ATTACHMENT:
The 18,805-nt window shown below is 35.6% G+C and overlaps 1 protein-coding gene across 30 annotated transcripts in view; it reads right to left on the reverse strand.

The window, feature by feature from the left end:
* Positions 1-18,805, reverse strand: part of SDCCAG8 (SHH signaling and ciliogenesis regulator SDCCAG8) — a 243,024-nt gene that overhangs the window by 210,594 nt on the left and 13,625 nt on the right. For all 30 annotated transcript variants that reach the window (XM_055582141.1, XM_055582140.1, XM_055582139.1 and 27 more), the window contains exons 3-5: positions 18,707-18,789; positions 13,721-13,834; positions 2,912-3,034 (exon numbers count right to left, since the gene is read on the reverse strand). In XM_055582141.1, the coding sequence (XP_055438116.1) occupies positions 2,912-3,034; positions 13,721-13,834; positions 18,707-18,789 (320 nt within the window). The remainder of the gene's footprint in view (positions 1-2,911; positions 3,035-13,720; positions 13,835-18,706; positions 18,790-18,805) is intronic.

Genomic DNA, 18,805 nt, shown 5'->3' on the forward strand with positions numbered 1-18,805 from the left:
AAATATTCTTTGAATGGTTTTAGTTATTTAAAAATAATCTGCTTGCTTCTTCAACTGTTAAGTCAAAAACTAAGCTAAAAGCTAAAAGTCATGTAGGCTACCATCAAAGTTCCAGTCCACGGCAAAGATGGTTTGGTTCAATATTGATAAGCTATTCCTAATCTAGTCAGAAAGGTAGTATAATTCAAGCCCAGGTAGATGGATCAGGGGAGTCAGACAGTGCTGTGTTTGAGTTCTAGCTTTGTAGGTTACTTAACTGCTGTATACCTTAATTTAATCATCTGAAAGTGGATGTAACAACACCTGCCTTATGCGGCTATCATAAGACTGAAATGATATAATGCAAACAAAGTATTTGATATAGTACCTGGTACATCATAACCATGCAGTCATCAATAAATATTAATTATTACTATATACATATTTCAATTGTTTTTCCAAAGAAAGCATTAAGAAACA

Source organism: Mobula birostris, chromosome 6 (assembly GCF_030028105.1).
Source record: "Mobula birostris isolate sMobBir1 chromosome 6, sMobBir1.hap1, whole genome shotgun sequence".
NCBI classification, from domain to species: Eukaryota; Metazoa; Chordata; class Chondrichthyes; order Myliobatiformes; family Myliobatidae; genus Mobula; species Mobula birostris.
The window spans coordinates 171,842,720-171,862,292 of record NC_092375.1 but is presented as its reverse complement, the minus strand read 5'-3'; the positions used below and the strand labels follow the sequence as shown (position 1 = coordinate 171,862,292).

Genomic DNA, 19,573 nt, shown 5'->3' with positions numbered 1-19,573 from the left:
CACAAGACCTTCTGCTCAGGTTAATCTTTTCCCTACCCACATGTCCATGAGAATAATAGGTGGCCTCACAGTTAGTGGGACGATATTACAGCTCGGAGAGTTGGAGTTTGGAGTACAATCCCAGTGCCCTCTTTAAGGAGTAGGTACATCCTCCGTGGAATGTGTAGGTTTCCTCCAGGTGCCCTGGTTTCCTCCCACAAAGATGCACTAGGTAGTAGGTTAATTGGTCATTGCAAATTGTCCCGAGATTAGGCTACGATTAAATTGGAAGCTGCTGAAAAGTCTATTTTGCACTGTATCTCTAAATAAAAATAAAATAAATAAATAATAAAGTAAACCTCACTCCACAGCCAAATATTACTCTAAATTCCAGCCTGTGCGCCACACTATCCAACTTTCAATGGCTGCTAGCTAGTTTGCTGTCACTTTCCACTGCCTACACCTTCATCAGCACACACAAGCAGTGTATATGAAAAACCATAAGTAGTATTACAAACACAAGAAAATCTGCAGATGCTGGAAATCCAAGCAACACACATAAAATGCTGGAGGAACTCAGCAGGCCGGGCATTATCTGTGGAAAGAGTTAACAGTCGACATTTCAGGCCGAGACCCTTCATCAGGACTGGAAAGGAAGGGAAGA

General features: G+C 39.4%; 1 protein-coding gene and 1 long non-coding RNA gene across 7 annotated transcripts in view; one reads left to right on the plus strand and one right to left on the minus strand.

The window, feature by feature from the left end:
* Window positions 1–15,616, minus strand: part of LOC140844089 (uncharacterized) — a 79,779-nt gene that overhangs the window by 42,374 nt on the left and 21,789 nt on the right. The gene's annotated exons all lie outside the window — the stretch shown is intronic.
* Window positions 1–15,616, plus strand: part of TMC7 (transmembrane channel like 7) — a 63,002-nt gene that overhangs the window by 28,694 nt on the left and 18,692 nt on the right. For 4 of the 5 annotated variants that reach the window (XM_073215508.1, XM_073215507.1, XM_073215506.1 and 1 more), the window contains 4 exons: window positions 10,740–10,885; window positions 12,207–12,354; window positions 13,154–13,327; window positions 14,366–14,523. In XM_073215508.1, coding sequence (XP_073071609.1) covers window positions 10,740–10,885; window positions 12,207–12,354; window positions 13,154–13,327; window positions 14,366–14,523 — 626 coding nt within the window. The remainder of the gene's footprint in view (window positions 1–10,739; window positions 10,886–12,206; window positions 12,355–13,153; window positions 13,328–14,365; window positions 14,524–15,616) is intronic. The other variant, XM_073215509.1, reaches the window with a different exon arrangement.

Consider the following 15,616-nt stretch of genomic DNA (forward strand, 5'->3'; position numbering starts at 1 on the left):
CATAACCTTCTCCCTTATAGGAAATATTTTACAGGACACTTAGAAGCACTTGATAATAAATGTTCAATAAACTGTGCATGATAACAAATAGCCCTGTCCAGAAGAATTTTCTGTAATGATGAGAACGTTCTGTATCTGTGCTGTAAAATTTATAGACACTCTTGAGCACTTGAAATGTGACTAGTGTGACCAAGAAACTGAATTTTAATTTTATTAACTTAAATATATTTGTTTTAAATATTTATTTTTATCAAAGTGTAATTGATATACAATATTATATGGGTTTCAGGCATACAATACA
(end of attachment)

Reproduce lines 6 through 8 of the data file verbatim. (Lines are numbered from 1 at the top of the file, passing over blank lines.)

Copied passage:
Source organism: Mobula birostris, chromosome 6 (assembly GCF_030028105.1).
Source record: "Mobula birostris isolate sMobBir1 chromosome 6, sMobBir1.hap1, whole genome shotgun sequence".
NCBI classification, from domain to species: Eukaryota; Metazoa; Chordata; class Chondrichthyes; order Myliobatiformes; family Myliobatidae; genus Mobula; species Mobula birostris.